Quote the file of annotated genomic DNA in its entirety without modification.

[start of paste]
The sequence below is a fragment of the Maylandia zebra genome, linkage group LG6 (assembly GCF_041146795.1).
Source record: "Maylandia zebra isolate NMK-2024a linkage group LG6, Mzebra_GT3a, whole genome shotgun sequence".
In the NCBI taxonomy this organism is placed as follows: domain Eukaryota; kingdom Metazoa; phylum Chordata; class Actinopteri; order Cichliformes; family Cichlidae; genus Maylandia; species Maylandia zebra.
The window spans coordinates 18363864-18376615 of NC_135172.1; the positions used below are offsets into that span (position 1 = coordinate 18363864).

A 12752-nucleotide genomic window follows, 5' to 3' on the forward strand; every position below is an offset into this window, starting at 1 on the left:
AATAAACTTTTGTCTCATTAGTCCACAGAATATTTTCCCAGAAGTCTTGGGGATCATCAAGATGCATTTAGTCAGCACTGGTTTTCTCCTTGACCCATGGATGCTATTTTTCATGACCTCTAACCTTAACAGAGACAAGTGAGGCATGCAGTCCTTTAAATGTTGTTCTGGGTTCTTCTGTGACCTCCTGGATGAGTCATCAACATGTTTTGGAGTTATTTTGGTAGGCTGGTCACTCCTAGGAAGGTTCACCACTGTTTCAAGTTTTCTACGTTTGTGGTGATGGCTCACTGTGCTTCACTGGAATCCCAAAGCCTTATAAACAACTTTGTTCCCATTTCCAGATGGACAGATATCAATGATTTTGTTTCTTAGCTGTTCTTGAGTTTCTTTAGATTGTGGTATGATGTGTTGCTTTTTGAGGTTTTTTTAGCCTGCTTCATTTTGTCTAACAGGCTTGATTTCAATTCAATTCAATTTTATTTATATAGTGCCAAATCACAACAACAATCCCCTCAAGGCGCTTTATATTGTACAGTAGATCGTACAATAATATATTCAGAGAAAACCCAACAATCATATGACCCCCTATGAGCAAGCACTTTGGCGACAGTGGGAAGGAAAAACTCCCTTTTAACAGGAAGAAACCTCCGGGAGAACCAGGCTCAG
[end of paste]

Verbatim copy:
The sequence below is a fragment of the Maylandia zebra genome, linkage group LG6 (assembly GCF_041146795.1).
Source record: "Maylandia zebra isolate NMK-2024a linkage group LG6, Mzebra_GT3a, whole genome shotgun sequence".
In the NCBI taxonomy this organism is placed as follows: domain Eukaryota; kingdom Metazoa; phylum Chordata; class Actinopteri; order Cichliformes; family Cichlidae; genus Maylandia; species Maylandia zebra.
The window spans coordinates 18363864-18376615 of NC_135172.1; the positions used below are offsets into that span (position 1 = coordinate 18363864).

A 12752-nucleotide genomic window follows, 5' to 3' on the forward strand; every position below is an offset into this window, starting at 1 on the left:
AATAAACTTTTGTCTCATTAGTCCACAGAATATTTTCCCAGAAGTCTTGGGGATCATCAAGATGCATTTAGTCAGCACTGGTTTTCTCCTTGACCCATGGATGCTATTTTTCATGACCTCTAACCTTAACAGAGACAAGTGAGGCATGCAGTCCTTTAAATGTTGTTCTGGGTTCTTCTGTGACCTCCTGGATGAGTCATCAACATGTTTTGGAGTTATTTTGGTAGGCTGGTCACTCCTAGGAAGGTTCACCACTGTTTCAAGTTTTCTACGTTTGTGGTGATGGCTCACTGTGCTTCACTGGAATCCCAAAGCCTTATAAACAACTTTGTTCCCATTTCCAGATGGACAGATATCAATGATTTTGTTTCTTAGCTGTTCTTGAGTTTCTTTAGATTGTGGTATGATGTGTTGCTTTTTGAGGTTTTTTTAGCCTGCTTCATTTTGTCTAACAGGCTTGATTTCAATTCAATTCAATTTTATTTATATAGTGCCAAATCACAACAACAATCCCCTCAAGGCGCTTTATATTGTACAGTAGATCGTACAATAATATATTCAGAGAAAACCCAACAATCATATGACCCCCTATGAGCAAGCACTTTGGCGACAGTGGGAAGGAAAAACTCCCTTTTAACAGGAAGAAACCTCCGGGAGAACCAGGCTCAG